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People Histories

Historical Sketch of Our Last Civil War Veteran,
Theodore Hillman

Donated by Timm Severud

Transcribed from The Spooner Advocate - May 9, 1924

Spooner's one living Veteran of the Civil War, Comrade T.H. Hillman was born in historic old Mecklenburg, Germany in 1847, came to the United States when about six years old, and settled in the Town of Brighton, Kenosha County, Wisconsin. From there Mr. Hillman enlisted in Company H of the 65th Illinois Infantry at Camp Douglas, Chicago on April 13, 1863, when but 15 years of age, to serve three years or during the remainder of the war.

The regiment stayed in camp there until sometime in September when the boys went from Chicago by train to Cincinnati, Ohio - then marched from there to Knoxville, Tennessee and went into camp the latter part of September. Sometime after that a rebel army under General Longstreet came to Knoxville and surrounded the town. In speaking of this siege and other encounters, Mr. Hillman says, "We dug trenches and defended the place. The rebels tried several times to take the town but we drove them back each time so they laid siege to the place and tried to starve us out. After about two weeks, General Burnside who had command of our forces sent out an order stating that all the food was gone except what was needed for the women and children, and asked us what we wanted to do, 'eat corn or surrender.' The boys sent back word they would eat the last mule in town before they would surrender. So from then on for three weeks we got three cobs of corn to the man for a day's ration - nothing else. Some tried to soak it and cook it, others roasted it and some at it raw.

General Sherman came to our rescue with supplies and an army from Chattanooga and drove the rebels off. Three weeks later our company went by train to Chattanooga, joined Sherman's army forty miles south of there, and were in the Atlanta Campaign all the next summer.

At the battle of Atlanta, July 22, 1864, General McPherson, commander of the 17th Corp, was killed, and after Atlanta fell we went into camp for a weeks rest.

General Sherman now started on his march to the sea; while our Corp Commander, General Schofield, was ordered north with the 23rd and 4th Corps to follow Hood who had been sent by Jeff Davis and his advisors to take Nashville.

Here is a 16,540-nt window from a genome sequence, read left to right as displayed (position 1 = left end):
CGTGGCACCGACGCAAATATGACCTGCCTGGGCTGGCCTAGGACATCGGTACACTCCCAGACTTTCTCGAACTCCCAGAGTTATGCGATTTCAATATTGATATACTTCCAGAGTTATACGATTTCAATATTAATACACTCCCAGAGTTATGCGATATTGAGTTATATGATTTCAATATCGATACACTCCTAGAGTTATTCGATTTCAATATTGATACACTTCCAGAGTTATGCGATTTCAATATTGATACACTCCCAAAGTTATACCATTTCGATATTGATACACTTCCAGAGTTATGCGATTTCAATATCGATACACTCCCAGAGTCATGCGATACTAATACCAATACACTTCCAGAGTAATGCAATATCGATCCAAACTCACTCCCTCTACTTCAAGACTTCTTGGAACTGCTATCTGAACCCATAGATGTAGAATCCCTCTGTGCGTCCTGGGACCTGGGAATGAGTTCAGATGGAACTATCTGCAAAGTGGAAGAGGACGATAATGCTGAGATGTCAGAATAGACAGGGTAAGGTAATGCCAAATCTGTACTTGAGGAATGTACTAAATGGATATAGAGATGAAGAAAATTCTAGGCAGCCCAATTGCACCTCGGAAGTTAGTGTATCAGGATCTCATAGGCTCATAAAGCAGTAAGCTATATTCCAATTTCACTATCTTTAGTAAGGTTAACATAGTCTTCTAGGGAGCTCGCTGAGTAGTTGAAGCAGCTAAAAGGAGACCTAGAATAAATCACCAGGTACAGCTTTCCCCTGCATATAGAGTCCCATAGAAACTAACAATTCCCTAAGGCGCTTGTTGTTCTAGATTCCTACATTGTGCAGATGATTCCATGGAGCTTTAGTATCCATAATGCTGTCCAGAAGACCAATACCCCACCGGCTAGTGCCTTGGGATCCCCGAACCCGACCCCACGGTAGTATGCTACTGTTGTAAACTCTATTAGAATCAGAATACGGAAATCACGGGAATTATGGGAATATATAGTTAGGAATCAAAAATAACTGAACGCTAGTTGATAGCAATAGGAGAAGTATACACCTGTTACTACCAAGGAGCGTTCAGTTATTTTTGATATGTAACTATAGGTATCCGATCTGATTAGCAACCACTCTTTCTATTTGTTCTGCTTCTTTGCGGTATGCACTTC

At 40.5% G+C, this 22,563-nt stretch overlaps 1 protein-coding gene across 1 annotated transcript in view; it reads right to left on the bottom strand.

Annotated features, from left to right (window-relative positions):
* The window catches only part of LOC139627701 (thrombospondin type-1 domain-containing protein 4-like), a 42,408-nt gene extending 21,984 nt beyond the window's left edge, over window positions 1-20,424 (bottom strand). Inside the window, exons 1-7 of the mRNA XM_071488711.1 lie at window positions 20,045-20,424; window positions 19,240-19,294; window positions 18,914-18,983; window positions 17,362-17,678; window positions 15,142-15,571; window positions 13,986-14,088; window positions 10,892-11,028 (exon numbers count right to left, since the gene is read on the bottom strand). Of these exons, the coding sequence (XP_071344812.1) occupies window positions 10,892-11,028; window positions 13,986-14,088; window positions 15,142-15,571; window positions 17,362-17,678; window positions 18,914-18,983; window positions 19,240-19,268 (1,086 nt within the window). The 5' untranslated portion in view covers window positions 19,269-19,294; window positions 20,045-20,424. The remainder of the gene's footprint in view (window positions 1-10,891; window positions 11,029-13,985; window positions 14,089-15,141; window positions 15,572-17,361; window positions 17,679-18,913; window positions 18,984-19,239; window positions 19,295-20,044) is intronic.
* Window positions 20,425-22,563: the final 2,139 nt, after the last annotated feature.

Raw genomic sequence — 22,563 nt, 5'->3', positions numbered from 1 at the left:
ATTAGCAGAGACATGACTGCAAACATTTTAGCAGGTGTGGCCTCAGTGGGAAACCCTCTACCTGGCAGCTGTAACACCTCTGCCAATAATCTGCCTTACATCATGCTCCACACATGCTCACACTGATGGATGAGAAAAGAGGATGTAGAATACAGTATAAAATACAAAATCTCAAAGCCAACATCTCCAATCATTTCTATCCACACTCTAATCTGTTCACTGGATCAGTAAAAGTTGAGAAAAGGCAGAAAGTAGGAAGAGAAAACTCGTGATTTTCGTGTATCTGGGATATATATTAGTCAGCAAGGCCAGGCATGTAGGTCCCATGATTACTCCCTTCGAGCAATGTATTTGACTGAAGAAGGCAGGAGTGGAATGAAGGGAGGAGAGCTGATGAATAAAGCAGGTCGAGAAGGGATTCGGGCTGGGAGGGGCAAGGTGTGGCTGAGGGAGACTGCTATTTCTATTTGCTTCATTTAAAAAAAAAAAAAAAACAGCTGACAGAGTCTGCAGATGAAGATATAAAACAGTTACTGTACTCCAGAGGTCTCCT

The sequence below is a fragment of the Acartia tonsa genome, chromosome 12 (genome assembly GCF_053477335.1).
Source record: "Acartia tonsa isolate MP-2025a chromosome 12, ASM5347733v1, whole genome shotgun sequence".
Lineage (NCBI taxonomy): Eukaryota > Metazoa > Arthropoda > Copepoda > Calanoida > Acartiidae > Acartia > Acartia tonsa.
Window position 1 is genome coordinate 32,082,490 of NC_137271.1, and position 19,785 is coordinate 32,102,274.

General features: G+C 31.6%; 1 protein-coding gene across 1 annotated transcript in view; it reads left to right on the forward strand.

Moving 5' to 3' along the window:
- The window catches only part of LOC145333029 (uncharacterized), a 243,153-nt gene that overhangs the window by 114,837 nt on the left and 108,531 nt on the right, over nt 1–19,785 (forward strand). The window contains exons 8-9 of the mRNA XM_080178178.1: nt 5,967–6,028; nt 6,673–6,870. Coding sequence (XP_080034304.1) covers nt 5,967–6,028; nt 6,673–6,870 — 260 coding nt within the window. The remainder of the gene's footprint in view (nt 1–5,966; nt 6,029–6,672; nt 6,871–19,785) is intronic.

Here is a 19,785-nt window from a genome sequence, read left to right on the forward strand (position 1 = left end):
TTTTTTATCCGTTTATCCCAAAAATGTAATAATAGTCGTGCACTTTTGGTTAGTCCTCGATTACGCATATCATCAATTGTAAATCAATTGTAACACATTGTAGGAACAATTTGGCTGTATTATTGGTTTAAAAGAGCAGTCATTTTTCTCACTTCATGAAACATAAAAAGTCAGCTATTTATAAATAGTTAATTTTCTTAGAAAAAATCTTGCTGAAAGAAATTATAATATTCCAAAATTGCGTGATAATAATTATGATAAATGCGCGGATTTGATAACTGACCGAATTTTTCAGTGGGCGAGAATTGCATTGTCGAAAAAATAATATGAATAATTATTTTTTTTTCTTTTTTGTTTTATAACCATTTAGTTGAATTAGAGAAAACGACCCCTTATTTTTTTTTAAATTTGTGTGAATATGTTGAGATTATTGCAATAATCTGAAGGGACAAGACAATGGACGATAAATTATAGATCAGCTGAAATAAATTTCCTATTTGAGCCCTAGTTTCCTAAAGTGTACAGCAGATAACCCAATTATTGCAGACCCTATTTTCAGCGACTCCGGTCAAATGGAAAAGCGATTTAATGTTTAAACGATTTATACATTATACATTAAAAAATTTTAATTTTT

We overtook the rebels at Columbia, Tennessee, there was some sharp fighting there, but we succeeded in driving them off and started for Franklin eighteen miles north about 7 pm.

We got to Franklin, a town about the size of Spooner, the next morning with 1500 wagons, six mules each, besides the supply wagons. Here we formed a line of battle and dug four lines of trenches. The rebels made their first charge about 3 pm (all twelve rebel states were represented in this battle.) We repulsed them and they tried this three times - but we stuck to our trenches until after dark, when we left for Nashville eighteen miles farther north and went into camp there the next morning.

About January 10th we moved out and attacked the rebels the second day about 3 pm, breaking their lines so they left for good - is disorder.

From Nashville we went to Cincinnati by boat and from there to Washington, D.C. by rail, where we stayed a week. From there we went to Fortress Monroe (now known as Old Point Comfort,) in boxcars - from there to Fort Fisher, North Carolina. After Fort Fisher was taken we moved to Raleigh go join forces with General Sherman, and from there to Goldsboro, North Carolina where we met General Johnson and his rebel army, but a few days after this Lee surrendered to Grant and four days later General Johnson surrendered his army to Sherman and the war was over.

Everybody wanted to go home and about three weeks later we got our orders to go. They put us on top of a train of boxcars and we rode from Goldsboro to Chicago this way, spending a week on the way.  We waited at camp Douglas about two weeks when one fine morning the Captain said, "Boys we get our discharge and pay today."

Mr. Hillman says that the first thing he did was to go to a barber shop, get his hair cut and get cleaned up - next he bought a new suit and when he looked in the mirror he could not recognize himself - however he reached home ok and though he was in some of the worst encounters of the war Mr. Hillman escaped without a scratch.

Mr. Hillman has been a resident of Spooner since 1888, living for time on the farm where his son Theodore now lives. He also worked for the Omaha beginning as a section foreman and advancing to the position of division road master - his route being between Eau Claire and Duluth.

Later years he has retired from active labor but is nonetheless interested in all activities that are for the betterment of Spooner and the whole community.

Comrade T.H. Hillman is the only living member in good standing of the Frank Jackels Post Number 65 of the Grand Army of the Republic, which was organized in Spooner on August 15, 1903, with eighteen charter members and later forty-three members. He is also an honorary member of he local American Legion and Veterans of Foreign Wars posts, and takes an active interest in all their plans, until the 19th of June which will mark the 77th milestone. He is as young at heart as any of us and will be 77 years young instead of 77 years old.

Note - The Camp Douglas mentioned by Mr. Hillman was located on what is now 47th Street in the heart of Chicago.


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